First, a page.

I make up songs constantly. We sing in the car. I sing before every nap and bedtime. We have fun singing. Don’t criticize the “pitch” of your child. Most children sing at least a bit off. Encourage your child to sing and love it.

3-Rhythm Clapping

After first reading this idea in preschoolwise, I started doing it with Brayden. You clap a pattern and have the child clap it back. As your child’s skills improve, you increase the difficulty.

You can translate this activity to fit into a variety of settings. A long wait at the doctor’s office can be made more interesting with some leg tapping. Being able to clap a rhythm back that you hear is a great skill to attain. 

4-Note Singing

Rhythm clapping is something I often did in tryouts for various choirs, so I added another activity we did at tryouts. It was singing notes back.

The conductor (or accompanist) would play out a sequence of notes and I would have to sing it back.

I do this with my children. It helps improve the ear. I start with three notes and do common intervals. 

5-Instrument Toys

There are lots of packs of toy instruments you can buy. Children love these loud things.

6-Music Class

I haven’t ever taken one, but there are various “Mommy and Me” or “Kindermusik” classes out there.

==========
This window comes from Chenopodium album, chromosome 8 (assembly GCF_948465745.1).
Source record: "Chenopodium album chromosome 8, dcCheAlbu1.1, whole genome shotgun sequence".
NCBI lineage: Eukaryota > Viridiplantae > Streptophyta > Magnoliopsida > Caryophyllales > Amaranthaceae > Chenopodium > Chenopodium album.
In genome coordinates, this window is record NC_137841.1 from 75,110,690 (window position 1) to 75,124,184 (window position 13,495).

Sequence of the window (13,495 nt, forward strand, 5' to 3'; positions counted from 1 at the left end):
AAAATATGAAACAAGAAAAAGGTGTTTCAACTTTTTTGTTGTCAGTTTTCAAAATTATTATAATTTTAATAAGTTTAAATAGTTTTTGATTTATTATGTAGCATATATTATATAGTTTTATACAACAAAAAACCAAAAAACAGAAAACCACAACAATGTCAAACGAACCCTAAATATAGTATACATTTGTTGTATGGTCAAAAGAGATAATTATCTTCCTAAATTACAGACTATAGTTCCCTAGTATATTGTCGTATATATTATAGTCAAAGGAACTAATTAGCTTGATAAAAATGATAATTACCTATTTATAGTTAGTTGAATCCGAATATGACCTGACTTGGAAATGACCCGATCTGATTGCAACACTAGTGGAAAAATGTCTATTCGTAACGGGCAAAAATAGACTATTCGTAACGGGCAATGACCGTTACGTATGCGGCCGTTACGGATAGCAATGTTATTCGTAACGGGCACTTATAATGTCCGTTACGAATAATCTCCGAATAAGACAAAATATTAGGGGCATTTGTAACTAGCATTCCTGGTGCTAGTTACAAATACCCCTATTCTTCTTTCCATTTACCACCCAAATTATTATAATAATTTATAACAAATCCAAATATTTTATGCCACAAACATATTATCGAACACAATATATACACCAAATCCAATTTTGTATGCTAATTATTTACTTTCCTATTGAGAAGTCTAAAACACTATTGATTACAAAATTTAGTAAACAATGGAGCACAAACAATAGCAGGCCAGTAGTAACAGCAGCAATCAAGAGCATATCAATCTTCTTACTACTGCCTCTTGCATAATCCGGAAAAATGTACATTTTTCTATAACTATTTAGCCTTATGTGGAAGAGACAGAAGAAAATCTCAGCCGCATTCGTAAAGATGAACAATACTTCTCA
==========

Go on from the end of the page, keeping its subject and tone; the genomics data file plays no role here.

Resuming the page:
When the time is right for your child, you can also start formal lessons. Take it child by child and talk with the teacher about what he/she recommends.

Don’t feel the need to rush. We have started pretty young so far. Our reasoning is that our children have both been more than ready for kindergarten. We knew it wouldn’t be an intellectual challenge and we wanted something to stimulate the mind.

We also have half day Kindergarten here, so we have plenty of time for lessons and for practice.

In my opinion, the first few months of piano are the most challenging as the child is learning a new skill and exercising those fingers. After that, skills all build on top of themselves. 

You need to be willing to sit with your child at the piano during practices–every day–for the first few months at least.


There are many benefits to having music in your home even if you do not intend to do formal lessons at all. You can integrate simple music in your home. This will benefit your child for years to come!

Related Posts

Music activities for preschoolers

7 thoughts on “Music Time for Preschoolers”

  1. Thank you for the wonderful tips! I love music, so I definitely look forward to doing musical activities with my daughter.

  2. Hi Valerie,Thank you for this post. May I ask for your opinion? I absolutely LOVE music – I can read music, sing, and play the flute. My husband on the other hand is completely tone deaf (I think 90% of his side of the family is also tone deaf). One of my biggest fears is that my 2 year old son and the new bundle of joy we will have in September will be afflicted by my husband's lack of music ability. I can't bear the thought of that! I presently try to incorporate music as much as I can. Do you think that even though the genes are there for my two sons to be tone deaf that I can somehow override them? I realize that perhaps my genes can win out (I had a grandfather that could play guitar, fiddle and banjo and was never formally taught), but is there anything I can do to wire their brains so that they can actually "hear" music correctly and not end up tone deaf? Thanks for any advice!